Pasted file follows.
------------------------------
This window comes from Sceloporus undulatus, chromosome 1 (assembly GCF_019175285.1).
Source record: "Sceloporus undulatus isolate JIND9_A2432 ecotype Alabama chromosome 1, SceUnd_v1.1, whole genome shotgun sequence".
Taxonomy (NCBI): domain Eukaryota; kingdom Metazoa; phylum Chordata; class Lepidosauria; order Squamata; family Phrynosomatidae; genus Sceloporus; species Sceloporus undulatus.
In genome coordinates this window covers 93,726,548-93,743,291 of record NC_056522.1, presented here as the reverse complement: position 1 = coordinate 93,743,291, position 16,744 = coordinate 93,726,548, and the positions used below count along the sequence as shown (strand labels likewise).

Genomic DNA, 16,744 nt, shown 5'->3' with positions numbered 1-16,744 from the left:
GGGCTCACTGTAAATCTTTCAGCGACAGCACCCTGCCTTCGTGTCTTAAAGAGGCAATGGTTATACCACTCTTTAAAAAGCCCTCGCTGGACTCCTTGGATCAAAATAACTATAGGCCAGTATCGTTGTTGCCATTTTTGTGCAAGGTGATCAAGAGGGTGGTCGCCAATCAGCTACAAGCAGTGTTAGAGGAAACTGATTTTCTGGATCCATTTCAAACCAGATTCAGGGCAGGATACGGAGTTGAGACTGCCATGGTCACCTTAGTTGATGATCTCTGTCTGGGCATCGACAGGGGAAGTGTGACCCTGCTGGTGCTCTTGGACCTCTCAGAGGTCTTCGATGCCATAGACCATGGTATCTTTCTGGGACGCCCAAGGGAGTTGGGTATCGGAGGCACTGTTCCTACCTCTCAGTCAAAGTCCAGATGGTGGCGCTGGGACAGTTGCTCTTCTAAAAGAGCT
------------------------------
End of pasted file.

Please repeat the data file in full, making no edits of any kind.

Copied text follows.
This window comes from Sceloporus undulatus, chromosome 1 (assembly GCF_019175285.1).
Source record: "Sceloporus undulatus isolate JIND9_A2432 ecotype Alabama chromosome 1, SceUnd_v1.1, whole genome shotgun sequence".
Taxonomy (NCBI): domain Eukaryota; kingdom Metazoa; phylum Chordata; class Lepidosauria; order Squamata; family Phrynosomatidae; genus Sceloporus; species Sceloporus undulatus.
In genome coordinates this window covers 93,726,548-93,743,291 of record NC_056522.1, presented here as the reverse complement: position 1 = coordinate 93,743,291, position 16,744 = coordinate 93,726,548, and the positions used below count along the sequence as shown (strand labels likewise).

Genomic DNA, 16,744 nt, shown 5'->3' with positions numbered 1-16,744 from the left:
GGGCTCACTGTAAATCTTTCAGCGACAGCACCCTGCCTTCGTGTCTTAAAGAGGCAATGGTTATACCACTCTTTAAAAAGCCCTCGCTGGACTCCTTGGATCAAAATAACTATAGGCCAGTATCGTTGTTGCCATTTTTGTGCAAGGTGATCAAGAGGGTGGTCGCCAATCAGCTACAAGCAGTGTTAGAGGAAACTGATTTTCTGGATCCATTTCAAACCAGATTCAGGGCAGGATACGGAGTTGAGACTGCCATGGTCACCTTAGTTGATGATCTCTGTCTGGGCATCGACAGGGGAAGTGTGACCCTGCTGGTGCTCTTGGACCTCTCAGAGGTCTTCGATGCCATAGACCATGGTATCTTTCTGGGACGCCCAAGGGAGTTGGGTATCGGAGGCACTGTTCCTACCTCTCAGTCAAAGTCCAGATGGTGGCGCTGGGACAGTTGCTCTTCTAAAAGAGCT